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Shirley Hazzard is a slow, painstaking writer who seems to have known where she was going in her art right from the beginning. Her first published work, the 10 stories in Cliffs of Fall and Other Stories, is like the rest of her fiction with the exception of People in Glass Houses in that it is concerned with the tensions, complications, and disappointments of adult sexual love. The stories involve doubles, triangles, and sometimes quadrilaterals of people caught up with one another in complex webs of relationships, the trails of which are traced out in the subtle, witty, biting prose that is Hazzard's trademark. Usually the stories are told from the perspective of the female protagonist and often, as is the case with much of Hazzard's fiction, they are set in a fairly recent past. The scenes range from England to the United States and in one case Switzerland. Sometimes they consist simply of observation of manners at some occasion or gathering—"The Party," "The Weekend," "The Picnic"—but almost invariably they are chronicles of pain and betrayal.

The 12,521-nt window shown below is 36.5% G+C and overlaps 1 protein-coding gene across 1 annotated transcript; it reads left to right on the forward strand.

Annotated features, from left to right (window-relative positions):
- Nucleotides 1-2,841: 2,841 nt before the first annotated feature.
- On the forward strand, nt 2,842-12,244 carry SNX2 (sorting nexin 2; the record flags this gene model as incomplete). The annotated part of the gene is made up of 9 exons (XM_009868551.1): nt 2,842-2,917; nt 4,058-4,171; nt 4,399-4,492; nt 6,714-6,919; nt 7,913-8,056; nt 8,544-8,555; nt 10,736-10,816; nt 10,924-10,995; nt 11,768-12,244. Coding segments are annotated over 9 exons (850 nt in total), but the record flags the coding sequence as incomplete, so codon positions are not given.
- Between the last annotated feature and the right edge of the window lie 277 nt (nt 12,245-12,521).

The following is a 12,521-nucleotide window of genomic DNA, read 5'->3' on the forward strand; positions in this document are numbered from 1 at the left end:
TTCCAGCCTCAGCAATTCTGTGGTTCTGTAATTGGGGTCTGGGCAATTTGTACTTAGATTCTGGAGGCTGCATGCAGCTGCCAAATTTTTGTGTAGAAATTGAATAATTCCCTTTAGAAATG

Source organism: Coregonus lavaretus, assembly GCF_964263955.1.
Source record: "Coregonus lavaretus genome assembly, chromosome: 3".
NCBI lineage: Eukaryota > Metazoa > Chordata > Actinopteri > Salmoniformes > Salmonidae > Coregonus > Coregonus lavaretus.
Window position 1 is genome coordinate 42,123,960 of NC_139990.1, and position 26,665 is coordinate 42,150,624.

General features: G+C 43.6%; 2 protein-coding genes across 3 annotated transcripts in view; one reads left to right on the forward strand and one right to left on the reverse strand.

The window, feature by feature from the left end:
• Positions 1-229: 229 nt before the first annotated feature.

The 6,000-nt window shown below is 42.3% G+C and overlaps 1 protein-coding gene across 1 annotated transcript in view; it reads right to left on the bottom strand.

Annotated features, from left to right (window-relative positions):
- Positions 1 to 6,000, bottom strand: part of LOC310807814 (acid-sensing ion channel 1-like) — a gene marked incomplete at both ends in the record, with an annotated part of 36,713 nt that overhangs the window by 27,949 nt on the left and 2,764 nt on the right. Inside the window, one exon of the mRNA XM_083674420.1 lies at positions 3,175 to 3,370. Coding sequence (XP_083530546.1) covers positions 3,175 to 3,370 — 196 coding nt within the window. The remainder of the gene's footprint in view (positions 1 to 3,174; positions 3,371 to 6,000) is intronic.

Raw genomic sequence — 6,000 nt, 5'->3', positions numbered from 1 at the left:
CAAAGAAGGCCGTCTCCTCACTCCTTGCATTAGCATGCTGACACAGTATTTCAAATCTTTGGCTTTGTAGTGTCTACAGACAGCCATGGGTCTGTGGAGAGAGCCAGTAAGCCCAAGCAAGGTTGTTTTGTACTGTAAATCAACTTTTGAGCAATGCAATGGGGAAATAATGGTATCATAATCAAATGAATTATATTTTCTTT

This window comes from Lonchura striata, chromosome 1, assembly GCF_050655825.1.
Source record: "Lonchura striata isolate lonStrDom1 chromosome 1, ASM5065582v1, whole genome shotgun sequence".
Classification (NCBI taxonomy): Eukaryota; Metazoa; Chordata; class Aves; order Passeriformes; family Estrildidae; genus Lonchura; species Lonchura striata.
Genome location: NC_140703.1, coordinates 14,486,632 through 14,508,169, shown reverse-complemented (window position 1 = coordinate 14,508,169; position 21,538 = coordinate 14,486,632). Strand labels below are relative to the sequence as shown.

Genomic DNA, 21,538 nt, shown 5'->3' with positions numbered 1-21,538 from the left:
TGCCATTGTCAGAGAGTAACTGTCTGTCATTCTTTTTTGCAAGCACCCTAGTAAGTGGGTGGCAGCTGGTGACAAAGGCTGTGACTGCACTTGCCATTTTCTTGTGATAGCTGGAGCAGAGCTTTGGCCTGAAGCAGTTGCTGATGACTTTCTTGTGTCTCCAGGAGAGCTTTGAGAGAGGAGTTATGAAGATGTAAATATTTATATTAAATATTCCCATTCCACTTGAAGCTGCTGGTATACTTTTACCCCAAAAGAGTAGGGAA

The Evening of the Holiday is a short novel, a simple and rather inconclusive account of a love affair between a woman named Sophie and an Italian, Tancredi, who is separated from his wife but cannot gain a divorce under Italian law, a situation that occurs in several of these stories. It is a tender, elegantly written book with a strong but rather cryptic sense of fatalism hanging over it. People in Glass Houses is a brilliantly funny and scathing collection of eight interrelated stories concerning an unnamed "Organization" which is transparently the United Nations, where Hazzard worked for a time. The stories are linked, not merely by the reappearance of several characters such as Mr. Bekkus, Clelia Kinglake, Swoboda, Rodriguez-O'Hearn, and others but by the repetition of the savage criticisms that the author offers in each story. In her view, the U.N. is characterized by petty and insensitive bureaucracy, a determination to squeeze out the individual and the gifted, an absence of personal feeling and a refusal to promote loyal and efficient, if limited, employees such as Swoboda and Dinah Delbanco. It is especially unfair in the last respect to women. Hazzard's interest in language itself, always strong in her fiction, has never been livelier or more intense than in this book and she constantly points to bureaucratic inertia, insensitivity, and finally lack of human feeling by concentrating on the way people use language. The interest surfaces early in the figure of Algie Wyatta, rebel, iconoclast, and therefore doomed, who collects contradictions in terms such as "military intelligence," "competent authorities" and "easy virtue." The egregious Mr. Bekkus is characterized in terms of his employment of jargon. The story "The Flowers of Sorrow" hinges around an important personage intruding a personal note into his speech—"In my country … we have a song that asks, Will the flowers of joy ever equal the flowers of sorrow"—and the diverse but almost always disparaging reaction to this on the part of his staff.